Simple traveler information systems include radio traffic reports and "localcasts" in the vicinity of special locations such as congested airports. More advanced applications include traffic congestion maps and information accessible over the Internet; in-vehicle navigation systems that provide maps, traffic flow information, and directions; and traffic information broadcast to personal communication devices (pagers, smart watches, cellular telephones, etc.).

More-detailed information that could be regularly broadcast in the future includes predicted journey times, weather conditions, Yellow Page services, parking, and park-and-ride information. Such information could encourage drivers to leave their cars at a park-and-ride site and continue the trip by public transport.

Electronic variable message signs, electronic kiosks, and cable television broadcasts are already deployed in many metropolitan areas and will soon appear in dozens more.

The rest of this article is only available to active members of Questia

Sign up now for a free, 1-day trial and receive full access to:

  • Questia's entire collection
  • Automatic bibliography creation
  • More helpful research tools like notes, citations, and highlights
  • Ad-free environment

Already a member? Log in now.

Notes for this article

Add a new note
If you are trying to select text to create highlights or citations, remember that you must now click or tap on the first word, and then click or tap on the last word.
Loading One moment ...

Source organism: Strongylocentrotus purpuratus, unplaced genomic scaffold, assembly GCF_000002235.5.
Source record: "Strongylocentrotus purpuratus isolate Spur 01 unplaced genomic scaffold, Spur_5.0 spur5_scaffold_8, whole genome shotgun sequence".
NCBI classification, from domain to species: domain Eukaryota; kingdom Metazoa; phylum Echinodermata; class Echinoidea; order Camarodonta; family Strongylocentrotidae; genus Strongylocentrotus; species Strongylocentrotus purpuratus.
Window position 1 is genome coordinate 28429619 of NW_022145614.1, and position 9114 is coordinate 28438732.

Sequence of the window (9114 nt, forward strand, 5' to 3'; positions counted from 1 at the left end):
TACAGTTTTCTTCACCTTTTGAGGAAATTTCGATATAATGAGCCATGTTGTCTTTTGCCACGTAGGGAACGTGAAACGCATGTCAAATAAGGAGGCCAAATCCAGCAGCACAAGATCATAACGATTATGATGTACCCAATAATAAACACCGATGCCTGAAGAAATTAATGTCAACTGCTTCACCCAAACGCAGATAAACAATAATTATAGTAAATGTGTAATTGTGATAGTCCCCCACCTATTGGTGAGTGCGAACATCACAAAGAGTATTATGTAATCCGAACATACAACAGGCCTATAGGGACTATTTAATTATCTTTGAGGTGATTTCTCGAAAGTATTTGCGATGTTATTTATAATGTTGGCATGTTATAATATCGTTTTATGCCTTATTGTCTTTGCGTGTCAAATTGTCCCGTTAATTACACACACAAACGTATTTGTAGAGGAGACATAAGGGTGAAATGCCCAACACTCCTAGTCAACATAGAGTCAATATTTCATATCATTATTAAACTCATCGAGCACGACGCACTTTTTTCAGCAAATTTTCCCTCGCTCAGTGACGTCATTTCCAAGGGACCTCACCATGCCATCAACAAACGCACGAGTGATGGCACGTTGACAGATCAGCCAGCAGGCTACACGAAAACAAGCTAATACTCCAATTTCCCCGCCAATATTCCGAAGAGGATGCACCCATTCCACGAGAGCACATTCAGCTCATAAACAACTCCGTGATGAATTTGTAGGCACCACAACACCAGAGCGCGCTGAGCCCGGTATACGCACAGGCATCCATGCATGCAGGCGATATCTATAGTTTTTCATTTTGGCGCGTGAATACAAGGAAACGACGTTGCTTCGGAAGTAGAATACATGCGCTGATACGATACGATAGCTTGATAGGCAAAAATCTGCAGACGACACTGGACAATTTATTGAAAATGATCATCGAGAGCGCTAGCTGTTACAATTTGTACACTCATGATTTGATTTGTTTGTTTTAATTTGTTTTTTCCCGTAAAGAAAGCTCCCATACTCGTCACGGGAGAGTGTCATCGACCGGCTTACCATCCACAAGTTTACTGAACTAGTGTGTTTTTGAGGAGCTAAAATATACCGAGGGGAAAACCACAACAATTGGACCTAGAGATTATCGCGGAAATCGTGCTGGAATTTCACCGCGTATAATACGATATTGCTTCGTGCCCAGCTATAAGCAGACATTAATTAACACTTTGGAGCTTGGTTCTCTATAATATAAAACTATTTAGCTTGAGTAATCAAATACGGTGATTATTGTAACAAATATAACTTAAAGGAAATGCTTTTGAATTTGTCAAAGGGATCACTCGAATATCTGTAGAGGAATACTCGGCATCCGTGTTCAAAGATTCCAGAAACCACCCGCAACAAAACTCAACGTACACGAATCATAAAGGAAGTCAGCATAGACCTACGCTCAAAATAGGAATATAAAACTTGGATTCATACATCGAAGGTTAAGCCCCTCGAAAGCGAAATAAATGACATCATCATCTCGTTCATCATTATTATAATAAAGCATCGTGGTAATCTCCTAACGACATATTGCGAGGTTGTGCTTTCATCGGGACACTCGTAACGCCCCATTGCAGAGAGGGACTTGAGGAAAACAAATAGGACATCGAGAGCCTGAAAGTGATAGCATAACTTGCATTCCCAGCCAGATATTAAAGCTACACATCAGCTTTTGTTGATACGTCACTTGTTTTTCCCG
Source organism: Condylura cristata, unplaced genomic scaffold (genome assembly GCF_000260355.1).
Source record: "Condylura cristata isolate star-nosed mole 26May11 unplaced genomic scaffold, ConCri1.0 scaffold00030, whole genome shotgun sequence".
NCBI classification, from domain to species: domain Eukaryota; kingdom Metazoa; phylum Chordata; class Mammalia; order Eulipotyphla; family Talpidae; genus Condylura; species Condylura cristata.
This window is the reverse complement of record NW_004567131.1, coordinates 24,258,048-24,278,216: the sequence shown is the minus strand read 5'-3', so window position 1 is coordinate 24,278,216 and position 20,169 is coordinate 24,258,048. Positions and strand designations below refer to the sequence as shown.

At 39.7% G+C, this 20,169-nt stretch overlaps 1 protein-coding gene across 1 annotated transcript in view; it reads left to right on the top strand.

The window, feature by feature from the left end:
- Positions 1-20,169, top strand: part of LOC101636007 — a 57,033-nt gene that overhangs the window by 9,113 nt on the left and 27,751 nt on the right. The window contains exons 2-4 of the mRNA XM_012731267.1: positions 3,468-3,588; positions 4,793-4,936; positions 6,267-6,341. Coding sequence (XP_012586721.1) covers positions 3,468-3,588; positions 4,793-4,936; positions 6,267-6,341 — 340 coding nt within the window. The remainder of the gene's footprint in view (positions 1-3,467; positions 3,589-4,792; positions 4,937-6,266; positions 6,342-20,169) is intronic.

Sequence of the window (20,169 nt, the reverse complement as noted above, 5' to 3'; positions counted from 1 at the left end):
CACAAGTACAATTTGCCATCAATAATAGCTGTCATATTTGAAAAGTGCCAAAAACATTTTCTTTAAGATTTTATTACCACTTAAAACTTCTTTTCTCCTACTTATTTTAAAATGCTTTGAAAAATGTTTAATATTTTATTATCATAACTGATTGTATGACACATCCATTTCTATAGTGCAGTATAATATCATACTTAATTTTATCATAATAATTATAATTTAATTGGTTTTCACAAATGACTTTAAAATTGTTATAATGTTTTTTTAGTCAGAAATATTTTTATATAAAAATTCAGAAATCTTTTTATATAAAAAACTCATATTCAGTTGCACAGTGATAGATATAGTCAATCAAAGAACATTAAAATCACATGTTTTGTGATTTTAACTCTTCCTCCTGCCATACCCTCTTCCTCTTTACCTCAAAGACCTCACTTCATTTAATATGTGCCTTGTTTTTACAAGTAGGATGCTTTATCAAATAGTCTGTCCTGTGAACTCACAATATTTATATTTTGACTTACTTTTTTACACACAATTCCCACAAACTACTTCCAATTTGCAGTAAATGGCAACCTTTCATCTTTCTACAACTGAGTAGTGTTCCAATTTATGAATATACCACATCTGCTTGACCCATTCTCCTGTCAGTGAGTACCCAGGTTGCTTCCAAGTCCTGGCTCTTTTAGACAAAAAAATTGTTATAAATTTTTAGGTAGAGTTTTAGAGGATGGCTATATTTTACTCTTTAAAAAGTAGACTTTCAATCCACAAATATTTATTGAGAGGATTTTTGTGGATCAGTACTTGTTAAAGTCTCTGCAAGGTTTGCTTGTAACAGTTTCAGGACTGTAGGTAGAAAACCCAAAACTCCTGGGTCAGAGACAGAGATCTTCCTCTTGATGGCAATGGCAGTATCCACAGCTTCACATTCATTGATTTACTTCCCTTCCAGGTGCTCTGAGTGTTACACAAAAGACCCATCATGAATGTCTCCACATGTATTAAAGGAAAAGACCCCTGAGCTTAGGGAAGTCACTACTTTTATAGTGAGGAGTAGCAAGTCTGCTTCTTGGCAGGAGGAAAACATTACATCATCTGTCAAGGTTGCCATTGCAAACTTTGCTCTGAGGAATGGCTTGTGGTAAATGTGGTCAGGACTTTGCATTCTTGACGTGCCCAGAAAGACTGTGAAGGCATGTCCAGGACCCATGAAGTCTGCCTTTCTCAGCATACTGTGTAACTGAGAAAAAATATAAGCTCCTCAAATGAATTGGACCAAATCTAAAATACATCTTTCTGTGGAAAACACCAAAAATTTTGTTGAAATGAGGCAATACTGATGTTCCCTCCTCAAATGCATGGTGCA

Project items
Cite this article

Cited article

Citations are available only to our active members.
Sign up now to cite pages or passages in MLA, APA and Chicago citation styles.

Cited article

Fighting Traffic with Technology


Text size Smaller Larger
Search within

Search within this article

Look up

Look up a word

  • Dictionary
  • Thesaurus
Please submit a word or phrase above.
Print this page

Print this page

Why can't I print more than one page at a time?

While we understand printed pages are helpful to our users, this limitation is necessary to help protect our publishers' copyrighted material and prevent its unlawful distribution. We are sorry for any inconvenience.
Full screen

matching results for page

Cited passage

Citations are available only to our active members.
Sign up now to cite pages or passages in MLA, APA and Chicago citation styles.

Cited passage

Welcome to the new Questia Reader

The Questia Reader has been updated to provide you with an even better online reading experience.  It is now 100% Responsive, which means you can read our books and articles on any sized device you wish.  All of your favorite tools like notes, highlights, and citations are still here, but the way you select text has been updated to be easier to use, especially on touchscreen devices.  Here's how:

1. Click or tap the first word you want to select.
2. Click or tap the last word you want to select.

OK, got it!

Thanks for trying Questia!

Please continue trying out our research tools, but please note, full functionality is available only to our active members.

Your work will be lost once you leave this Web page.

For full access in an ad-free environment, sign up now for a FREE, 1-day trial.

Already a member? Log in now.

Are you sure you want to delete this highlight?